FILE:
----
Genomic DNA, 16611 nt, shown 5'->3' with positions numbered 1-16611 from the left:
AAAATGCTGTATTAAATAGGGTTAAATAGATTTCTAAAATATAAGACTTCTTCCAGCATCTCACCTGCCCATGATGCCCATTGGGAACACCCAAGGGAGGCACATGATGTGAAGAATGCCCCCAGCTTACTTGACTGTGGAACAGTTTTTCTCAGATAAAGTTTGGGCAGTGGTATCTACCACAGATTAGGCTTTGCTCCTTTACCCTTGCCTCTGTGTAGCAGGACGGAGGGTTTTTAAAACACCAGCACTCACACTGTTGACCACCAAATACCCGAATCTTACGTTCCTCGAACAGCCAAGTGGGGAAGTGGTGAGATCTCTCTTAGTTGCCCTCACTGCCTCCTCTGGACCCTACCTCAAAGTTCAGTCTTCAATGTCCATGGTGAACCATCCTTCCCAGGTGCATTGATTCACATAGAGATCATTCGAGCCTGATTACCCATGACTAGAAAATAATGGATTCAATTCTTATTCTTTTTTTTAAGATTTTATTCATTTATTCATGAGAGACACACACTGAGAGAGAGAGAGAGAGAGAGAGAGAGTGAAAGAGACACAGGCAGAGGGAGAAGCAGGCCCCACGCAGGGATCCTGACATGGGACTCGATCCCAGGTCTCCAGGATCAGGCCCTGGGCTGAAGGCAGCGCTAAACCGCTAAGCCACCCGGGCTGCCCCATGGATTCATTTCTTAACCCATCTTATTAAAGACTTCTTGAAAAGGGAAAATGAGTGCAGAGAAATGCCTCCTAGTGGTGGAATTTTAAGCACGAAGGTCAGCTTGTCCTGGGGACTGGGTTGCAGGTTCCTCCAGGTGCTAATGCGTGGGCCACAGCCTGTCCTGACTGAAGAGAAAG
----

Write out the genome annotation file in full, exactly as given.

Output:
Genomic DNA, 16611 nt, shown 5'->3' with positions numbered 1-16611 from the left:
AAAATGCTGTATTAAATAGGGTTAAATAGATTTCTAAAATATAAGACTTCTTCCAGCATCTCACCTGCCCATGATGCCCATTGGGAACACCCAAGGGAGGCACATGATGTGAAGAATGCCCCCAGCTTACTTGACTGTGGAACAGTTTTTCTCAGATAAAGTTTGGGCAGTGGTATCTACCACAGATTAGGCTTTGCTCCTTTACCCTTGCCTCTGTGTAGCAGGACGGAGGGTTTTTAAAACACCAGCACTCACACTGTTGACCACCAAATACCCGAATCTTACGTTCCTCGAACAGCCAAGTGGGGAAGTGGTGAGATCTCTCTTAGTTGCCCTCACTGCCTCCTCTGGACCCTACCTCAAAGTTCAGTCTTCAATGTCCATGGTGAACCATCCTTCCCAGGTGCATTGATTCACATAGAGATCATTCGAGCCTGATTACCCATGACTAGAAAATAATGGATTCAATTCTTATTCTTTTTTTTAAGATTTTATTCATTTATTCATGAGAGACACACACTGAGAGAGAGAGAGAGAGAGAGAGAGAGTGAAAGAGACACAGGCAGAGGGAGAAGCAGGCCCCACGCAGGGATCCTGACATGGGACTCGATCCCAGGTCTCCAGGATCAGGCCCTGGGCTGAAGGCAGCGCTAAACCGCTAAGCCACCCGGGCTGCCCCATGGATTCATTTCTTAACCCATCTTATTAAAGACTTCTTGAAAAGGGAAAATGAGTGCAGAGAAATGCCTCCTAGTGGTGGAATTTTAAGCACGAAGGTCAGCTTGTCCTGGGGACTGGGTTGCAGGTTCCTCCAGGTGCTAATGCGTGGGCCACAGCCTGTCCTGACTGAAGAGAAAG